# Why is OAS larger than Z-spread for PUts?

Why is OAS larger than Z-spread for PUts? I keep fumbling with the logic. OASZ-spread? why? The bond has a higher yield without the option? With the option i have to take a lower yield since it benefits me?

Letâ€™s say you require a 5% yield. If you take an option free bond with a 5% coupon, it will sell at par. If the same bond is callable, itâ€™s going to sell at a discount, right? So therefore, itâ€™s YTM is going to be higher than 5% - at least as long as you donâ€™t take into account the option. If you take into account the option, the cash flows are lower (at least in some scenarios) and the yield over the interest tree, taking into account the option (OAS), will probably be around 5%. If the bond is putable, itâ€™s going to sell at a premium, so the YTM is lower than 5% - again, only based on the nominal coupon rate. Not accounted for the option yet. If you account for the put option, the cash flows in some scenarios are higher than for the option free bond. If you look at an interest rate tree, there might be some nodes where the option free bondâ€™s PV is below 100. For the same node, the putable bond will be put, and you cash in 100. So the cash flows are higher. This means the yield (OAS) is going to be higher than YTM based on the coupon rate. Probably around 5% (or I should be doing some FI arbitrage instead of sitting here and writing this). Hope that helps.

OAS = Z-spread - option cost A put option has value to the bondholder. So the value is positive. If option cost in the above equation is positive, then OAS>Z A call option has value to the bond issuer. Value is negative to the bondholder. If option cost in the above equation is negative, then OAS

Shorter version: When computing the OAS of a putable bond, you are looking at higher cash flows, so you end up with a higher yield than when computing Z spread.

But topher, according to your formula: If Z spread is 5%, and option cost is 1% (positive for a putable bond), then the OAS is 4%. So, OAS < Z spread. Shouldnâ€™t the formula be: OAS = Z-spread + option cost???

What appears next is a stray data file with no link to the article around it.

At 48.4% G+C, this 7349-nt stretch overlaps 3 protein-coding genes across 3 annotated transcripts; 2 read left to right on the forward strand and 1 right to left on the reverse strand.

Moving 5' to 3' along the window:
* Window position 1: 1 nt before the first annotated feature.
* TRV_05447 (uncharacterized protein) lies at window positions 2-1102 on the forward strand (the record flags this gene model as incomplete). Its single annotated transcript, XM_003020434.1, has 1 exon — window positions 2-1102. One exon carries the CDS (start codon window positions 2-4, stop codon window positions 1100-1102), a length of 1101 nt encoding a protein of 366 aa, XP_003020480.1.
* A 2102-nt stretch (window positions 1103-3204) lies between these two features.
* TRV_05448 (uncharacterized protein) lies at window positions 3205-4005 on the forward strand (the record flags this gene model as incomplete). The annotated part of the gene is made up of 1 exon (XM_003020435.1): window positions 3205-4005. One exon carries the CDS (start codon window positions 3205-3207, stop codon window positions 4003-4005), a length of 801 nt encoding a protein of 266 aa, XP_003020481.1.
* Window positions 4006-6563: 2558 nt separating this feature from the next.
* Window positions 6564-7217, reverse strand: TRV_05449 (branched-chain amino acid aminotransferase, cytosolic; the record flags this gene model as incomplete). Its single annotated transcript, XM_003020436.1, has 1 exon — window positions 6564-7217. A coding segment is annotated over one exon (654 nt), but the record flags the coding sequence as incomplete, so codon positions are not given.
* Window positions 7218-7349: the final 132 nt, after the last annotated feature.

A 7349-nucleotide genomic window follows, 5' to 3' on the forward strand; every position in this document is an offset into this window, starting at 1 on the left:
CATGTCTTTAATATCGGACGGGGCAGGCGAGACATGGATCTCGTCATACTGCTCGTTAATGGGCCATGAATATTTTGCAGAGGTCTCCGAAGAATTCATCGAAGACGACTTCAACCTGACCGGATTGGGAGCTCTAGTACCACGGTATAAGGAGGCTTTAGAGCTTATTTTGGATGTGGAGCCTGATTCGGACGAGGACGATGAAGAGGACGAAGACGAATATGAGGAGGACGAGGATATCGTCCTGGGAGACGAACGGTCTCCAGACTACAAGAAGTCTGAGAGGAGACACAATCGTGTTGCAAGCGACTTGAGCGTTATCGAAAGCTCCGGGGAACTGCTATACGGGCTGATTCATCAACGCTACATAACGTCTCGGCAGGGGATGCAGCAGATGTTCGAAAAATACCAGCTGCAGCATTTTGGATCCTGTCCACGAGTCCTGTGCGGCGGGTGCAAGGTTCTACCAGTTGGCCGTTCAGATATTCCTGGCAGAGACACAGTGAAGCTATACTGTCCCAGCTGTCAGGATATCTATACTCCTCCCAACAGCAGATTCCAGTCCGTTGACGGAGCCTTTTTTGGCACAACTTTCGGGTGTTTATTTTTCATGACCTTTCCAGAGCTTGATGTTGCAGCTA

Sorry my post should have read: OAS = Z-spread - option cost A put option has value to the bondholder. So the option cost is negative (you must pay for the option). If option cost in the above equation is negative, then OAS>Z A call option has value to the bond issuer. The option cost is positive (issuer must pay you for the option). If option cost in the above equation is positive, then OAS But topher, according to your formula: If Z spread > is 5%, and option cost is 1% (positive for a > putable bond), then the OAS is 4%. So, OAS < Z > spread. > > Shouldnâ€™t the formula be: OAS = Z-spread + option > cost???

OAS = Z-spread - option cost The formula is from whose perspective? Bond issuer or bond buyer? S

From the buyerâ€™s POV. â€śoption costâ€ť is negative if you pay, and positive if you receive something. So for the putable bond, OAS > Z-spread.

Sorry guys, i am completly mess up with this point.
I read a question which sais: Callable debt has a smaller option- adjusted spread than comparable non- callable debt.

As far as i know: OAS>Z => Putable // OAS<Z=> Callable. So, this statement should be right and is not. Why?
Looking forward your help.

The OAS on a callable bond should be the same as the OAS on an otherwise identical non-callable bond.

OAS removes the value (i.e., the spread) of the call option.

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